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  • Ed Delahanty in the Emerald Age of Baseball
  • Joseph Heininger
Ed Delahanty in the Emerald Age of Baseball, by Jerrold Casway . Notre Dame: University of Notre Dame Press, 2004. 400. pp. $25 (cloth), $15 (paper).

Historians of Irish-American life and baseball fans will find much to admire in Jerrold Casway's approach to telling the story of Ed Delahanty, the "Irish kid from Cleveland" who rubbed shoulders with and played against some of the greatest players of the late-nineteenth century dead-ball era. Casway properly urges readers to see that Ed Delahanty occupies a significant place in both American historical narrative and in baseball's collective imagination by situating his life story within the larger context of what he terms the "Emerald Age" of the national game.

Irish immigrants in the United States after the Famine settled in larger urban centers and were often employed as domestic servants and manual laborers. Baseball appealed to second-generation Irish-American males not only because it was similar to the bat-and-ball game of hurling, but also because success in the game met some of the major social and personal challenges in immigrant life. "Irish men," Casway writes, "still congregated and sought social outlets from everyday ordeals. Success and acceptance in these male refuges focused on achievement and community recognition. Here, physical and athletic prowess became compensating factors for immigrant male socioeconomic shortfalls. Baseball, a competitive team sport where individuals excelled, was an ideal expression for this masculinity."

Casway's employment of Delahanty's story to illuminate the Emerald Age is apt. There was a distinctly Hibernian cast to many of the players and the managers: "Jim 'the Orator' O'Rourke, Dan Brouthers, and Mike 'King' Kelly were instant darlings in Irish neighborhoods" and they were succeeded by Ed Delahanty, several of his five brothers, and such turn-of-the-century luminaries as Ned Hanlon, Tommy Leach, Connie Mack, and John McGraw. Their presence as players was seen as an advantage; as one manager put it, "Give me an Irishman for the inside game." Ed Delahanty, like other Irish-American boys of his era, admired these athletes for their popularity, bravado, and conspicuous spending. As a boy, Delahanty loved to hang around the firehouse in Cleveland near his Phelps Street home, where he was discovered and invited to join a Mansfield, Ohio, minor league team. Without telling his parents, the nineteen-year-old left home that day and began a sixteen-year career in baseball.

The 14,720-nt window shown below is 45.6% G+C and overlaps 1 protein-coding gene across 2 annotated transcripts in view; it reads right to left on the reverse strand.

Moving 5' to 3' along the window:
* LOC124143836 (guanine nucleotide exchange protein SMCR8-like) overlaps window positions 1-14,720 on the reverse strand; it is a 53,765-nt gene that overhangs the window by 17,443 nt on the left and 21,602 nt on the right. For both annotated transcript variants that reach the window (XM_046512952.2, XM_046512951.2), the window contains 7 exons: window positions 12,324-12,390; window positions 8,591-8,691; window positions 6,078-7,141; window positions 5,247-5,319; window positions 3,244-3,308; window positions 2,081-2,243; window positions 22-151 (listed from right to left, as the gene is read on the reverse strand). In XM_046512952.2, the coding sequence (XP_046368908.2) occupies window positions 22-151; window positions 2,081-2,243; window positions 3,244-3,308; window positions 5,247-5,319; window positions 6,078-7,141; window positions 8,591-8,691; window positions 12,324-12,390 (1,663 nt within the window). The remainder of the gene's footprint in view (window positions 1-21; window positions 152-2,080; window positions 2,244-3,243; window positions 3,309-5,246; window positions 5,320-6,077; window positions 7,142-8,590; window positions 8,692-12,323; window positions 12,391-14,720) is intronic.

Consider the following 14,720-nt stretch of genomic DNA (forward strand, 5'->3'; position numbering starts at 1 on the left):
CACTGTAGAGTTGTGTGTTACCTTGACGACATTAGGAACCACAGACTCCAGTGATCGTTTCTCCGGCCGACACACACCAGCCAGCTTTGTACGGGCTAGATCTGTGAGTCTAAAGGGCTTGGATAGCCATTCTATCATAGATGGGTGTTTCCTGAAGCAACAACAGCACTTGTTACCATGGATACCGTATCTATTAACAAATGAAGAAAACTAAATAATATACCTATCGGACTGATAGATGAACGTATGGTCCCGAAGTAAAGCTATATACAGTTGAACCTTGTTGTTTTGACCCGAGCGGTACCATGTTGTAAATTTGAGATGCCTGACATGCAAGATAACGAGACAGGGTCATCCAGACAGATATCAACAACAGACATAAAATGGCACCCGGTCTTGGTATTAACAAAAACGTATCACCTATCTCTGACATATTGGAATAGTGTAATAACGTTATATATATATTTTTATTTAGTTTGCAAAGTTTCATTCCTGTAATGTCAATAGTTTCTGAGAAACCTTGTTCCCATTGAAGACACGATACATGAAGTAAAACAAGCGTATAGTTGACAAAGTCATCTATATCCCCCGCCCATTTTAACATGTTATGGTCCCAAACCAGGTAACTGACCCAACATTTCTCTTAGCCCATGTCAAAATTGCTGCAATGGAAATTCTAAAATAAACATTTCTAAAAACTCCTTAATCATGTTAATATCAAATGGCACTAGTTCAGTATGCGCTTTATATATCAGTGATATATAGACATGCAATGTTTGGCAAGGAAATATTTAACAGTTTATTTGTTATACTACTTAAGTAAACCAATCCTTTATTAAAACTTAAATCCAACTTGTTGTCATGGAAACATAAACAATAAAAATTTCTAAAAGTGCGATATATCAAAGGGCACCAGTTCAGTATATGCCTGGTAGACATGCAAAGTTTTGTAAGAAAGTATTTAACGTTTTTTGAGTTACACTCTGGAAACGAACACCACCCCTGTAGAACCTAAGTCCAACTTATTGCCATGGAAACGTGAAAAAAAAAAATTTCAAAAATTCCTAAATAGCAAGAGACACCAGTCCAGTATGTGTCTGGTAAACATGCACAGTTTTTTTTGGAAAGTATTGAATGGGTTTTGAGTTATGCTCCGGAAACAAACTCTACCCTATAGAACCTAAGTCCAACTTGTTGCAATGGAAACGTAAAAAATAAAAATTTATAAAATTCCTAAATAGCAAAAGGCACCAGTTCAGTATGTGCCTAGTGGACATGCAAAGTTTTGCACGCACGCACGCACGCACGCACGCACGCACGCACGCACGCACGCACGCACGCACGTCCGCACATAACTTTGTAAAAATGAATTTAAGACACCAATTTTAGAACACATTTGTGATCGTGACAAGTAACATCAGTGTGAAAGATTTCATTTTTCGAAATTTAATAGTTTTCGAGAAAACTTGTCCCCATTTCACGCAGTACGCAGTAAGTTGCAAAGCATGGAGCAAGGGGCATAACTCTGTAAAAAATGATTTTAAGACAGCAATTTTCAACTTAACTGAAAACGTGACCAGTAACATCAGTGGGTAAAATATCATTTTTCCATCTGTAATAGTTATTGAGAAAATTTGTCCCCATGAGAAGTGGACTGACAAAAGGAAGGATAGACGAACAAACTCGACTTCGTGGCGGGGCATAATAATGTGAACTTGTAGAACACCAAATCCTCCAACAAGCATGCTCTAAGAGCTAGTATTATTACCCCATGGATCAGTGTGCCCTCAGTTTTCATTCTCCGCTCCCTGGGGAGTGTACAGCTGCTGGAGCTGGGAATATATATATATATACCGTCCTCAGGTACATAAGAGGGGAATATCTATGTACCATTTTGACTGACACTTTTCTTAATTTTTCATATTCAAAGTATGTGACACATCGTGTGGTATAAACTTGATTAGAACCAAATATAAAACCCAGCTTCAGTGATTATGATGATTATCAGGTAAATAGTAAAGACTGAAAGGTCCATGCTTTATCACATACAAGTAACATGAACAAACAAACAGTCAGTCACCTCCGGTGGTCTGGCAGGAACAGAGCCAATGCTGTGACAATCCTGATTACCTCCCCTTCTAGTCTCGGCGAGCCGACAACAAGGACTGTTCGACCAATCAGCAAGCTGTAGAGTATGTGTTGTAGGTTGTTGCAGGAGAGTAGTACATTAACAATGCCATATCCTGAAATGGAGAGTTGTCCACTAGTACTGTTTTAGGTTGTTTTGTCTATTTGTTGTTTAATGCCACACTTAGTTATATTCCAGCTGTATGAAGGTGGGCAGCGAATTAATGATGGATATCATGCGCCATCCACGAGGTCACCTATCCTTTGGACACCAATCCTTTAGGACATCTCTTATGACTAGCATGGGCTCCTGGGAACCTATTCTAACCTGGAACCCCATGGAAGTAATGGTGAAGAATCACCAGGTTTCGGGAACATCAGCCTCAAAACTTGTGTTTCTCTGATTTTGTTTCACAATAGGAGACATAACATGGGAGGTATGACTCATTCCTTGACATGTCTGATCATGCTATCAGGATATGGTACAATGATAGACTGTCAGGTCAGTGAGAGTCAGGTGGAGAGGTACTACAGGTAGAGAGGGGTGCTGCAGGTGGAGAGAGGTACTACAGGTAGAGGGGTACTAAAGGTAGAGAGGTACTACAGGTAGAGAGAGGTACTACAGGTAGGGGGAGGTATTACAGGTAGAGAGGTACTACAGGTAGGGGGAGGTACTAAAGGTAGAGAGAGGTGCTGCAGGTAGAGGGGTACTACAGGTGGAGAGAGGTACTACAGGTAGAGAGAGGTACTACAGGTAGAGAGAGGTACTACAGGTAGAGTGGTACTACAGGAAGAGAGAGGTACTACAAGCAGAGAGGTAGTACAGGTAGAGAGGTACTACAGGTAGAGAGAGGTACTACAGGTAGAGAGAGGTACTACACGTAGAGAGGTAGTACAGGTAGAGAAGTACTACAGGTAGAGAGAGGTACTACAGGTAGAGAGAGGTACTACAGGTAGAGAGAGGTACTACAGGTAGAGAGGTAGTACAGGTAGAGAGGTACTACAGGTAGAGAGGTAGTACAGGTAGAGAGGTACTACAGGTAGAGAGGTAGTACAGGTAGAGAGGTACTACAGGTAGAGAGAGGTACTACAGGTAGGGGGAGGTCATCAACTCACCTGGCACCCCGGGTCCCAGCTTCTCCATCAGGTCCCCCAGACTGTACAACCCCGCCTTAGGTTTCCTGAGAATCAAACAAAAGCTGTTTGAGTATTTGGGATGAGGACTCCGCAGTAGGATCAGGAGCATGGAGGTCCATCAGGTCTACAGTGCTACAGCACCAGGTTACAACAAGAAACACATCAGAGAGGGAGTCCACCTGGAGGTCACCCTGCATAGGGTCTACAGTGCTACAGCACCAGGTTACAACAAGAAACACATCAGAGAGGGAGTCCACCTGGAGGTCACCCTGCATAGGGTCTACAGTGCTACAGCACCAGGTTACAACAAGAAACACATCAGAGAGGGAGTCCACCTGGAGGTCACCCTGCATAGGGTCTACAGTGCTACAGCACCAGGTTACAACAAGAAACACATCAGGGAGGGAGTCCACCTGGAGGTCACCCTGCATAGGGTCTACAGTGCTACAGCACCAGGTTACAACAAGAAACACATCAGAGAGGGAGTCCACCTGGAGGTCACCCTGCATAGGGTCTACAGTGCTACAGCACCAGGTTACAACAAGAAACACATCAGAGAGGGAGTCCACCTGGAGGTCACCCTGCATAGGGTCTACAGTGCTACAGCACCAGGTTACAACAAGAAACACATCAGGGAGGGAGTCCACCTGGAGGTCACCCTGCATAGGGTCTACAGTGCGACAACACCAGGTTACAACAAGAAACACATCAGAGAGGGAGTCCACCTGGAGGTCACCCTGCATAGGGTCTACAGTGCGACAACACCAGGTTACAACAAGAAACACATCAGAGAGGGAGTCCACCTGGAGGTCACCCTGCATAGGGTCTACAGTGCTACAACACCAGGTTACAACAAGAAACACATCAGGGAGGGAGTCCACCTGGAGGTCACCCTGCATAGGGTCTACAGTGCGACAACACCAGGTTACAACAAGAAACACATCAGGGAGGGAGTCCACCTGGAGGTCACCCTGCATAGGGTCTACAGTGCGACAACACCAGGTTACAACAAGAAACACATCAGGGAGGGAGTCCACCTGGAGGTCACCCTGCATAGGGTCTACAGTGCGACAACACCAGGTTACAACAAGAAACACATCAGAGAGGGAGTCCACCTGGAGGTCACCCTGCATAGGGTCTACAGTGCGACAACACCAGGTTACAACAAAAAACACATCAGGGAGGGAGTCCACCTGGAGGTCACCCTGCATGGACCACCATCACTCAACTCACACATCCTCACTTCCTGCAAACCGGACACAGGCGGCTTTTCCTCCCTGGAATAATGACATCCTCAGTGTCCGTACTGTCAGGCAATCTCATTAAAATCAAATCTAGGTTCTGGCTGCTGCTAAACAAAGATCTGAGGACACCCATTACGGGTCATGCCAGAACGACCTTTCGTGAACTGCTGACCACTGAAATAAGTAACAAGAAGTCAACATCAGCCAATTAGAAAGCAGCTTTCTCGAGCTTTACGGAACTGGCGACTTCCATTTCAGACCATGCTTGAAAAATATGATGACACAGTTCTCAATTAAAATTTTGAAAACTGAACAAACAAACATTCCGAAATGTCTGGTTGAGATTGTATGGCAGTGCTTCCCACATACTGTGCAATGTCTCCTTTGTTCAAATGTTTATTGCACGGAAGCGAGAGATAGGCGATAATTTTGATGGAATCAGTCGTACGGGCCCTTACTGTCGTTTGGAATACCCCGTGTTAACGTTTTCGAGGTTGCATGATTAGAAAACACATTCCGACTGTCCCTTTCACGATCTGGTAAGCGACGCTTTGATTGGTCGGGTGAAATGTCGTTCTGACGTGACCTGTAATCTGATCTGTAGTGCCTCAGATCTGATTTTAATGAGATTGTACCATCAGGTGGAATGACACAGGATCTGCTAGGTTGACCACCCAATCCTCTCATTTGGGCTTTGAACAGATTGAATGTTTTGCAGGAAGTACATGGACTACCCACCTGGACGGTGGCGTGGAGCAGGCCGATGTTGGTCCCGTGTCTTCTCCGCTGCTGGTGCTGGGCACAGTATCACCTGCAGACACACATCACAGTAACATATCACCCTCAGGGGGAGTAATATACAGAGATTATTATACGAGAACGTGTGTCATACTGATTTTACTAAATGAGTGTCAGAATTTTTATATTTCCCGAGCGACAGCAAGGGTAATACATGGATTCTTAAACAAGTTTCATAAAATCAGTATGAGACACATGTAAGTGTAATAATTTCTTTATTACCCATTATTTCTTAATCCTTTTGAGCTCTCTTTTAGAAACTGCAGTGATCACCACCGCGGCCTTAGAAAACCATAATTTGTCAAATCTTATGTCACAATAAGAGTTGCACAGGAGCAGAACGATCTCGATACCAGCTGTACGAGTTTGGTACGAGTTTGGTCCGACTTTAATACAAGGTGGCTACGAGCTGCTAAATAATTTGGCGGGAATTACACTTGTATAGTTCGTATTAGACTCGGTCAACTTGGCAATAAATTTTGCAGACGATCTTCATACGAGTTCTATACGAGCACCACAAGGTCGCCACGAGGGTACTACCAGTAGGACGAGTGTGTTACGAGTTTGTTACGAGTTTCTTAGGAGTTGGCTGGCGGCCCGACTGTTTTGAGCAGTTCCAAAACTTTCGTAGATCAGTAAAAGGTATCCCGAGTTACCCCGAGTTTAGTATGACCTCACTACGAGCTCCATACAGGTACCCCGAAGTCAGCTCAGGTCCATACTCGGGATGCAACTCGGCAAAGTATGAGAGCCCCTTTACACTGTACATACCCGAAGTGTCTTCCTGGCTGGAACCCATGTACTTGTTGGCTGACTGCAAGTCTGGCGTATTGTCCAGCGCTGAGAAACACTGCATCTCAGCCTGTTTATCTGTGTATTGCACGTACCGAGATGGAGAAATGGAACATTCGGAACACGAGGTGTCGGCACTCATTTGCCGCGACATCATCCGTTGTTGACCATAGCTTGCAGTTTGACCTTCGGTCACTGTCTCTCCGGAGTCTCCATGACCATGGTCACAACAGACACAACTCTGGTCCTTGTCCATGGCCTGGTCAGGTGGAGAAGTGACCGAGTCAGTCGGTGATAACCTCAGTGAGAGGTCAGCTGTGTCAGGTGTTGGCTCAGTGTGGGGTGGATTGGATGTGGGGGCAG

After Mansfield, Delahanty signed with the Phillies, for whom he played and starred for a decade. He was an accomplished hitter, a rugged outfielder, and a fine baserunner who compiled excellent statistics and most often played with a flair and dash that earned him the affection of fans and the moniker "the only Del." But he was often accompanied by off-the-field troubles with drinking [End Page 157] and gambling. Failing to deliver Philadelphia a championship after many tries, Delahanty finished his career with the Washington Senators. Casway retells Delahanty's career highlights and the drama of individual ballgames, together with the details of the stars repeated attempts to break contracts or jump leagues. Ed Delahanty was also—to his emotional and financial detriment—a central figure in the owners' strategies to preserve their powers. Casway thoroughly explores the owners' highhandedness with the reserve clause and the shenanigans of John Brush, Colonel Rogers, and such "upstarts" as Ban Johnson, president of the American League. Then as now, manipulation and broken promises characterized Delahanty's and other ballplayers' dealings with baseball's owners.

Casway portrays Ed Delahanty, finally, as a man short on a sense of duty and unable to control himself or to keep away from the racetrack and, especially, to stop drinking. When he absolutely had to get organized, Ed was harnessed first by his mother, Bridget, and later by his wife, Norine. The book is especially compelling as Casway carefully pieces together the story of Delahanty's last days. He died in July, 1903, as he either fell or jumped from a railway bridge over the Niagara River after he had been put off a train by the conductor for...


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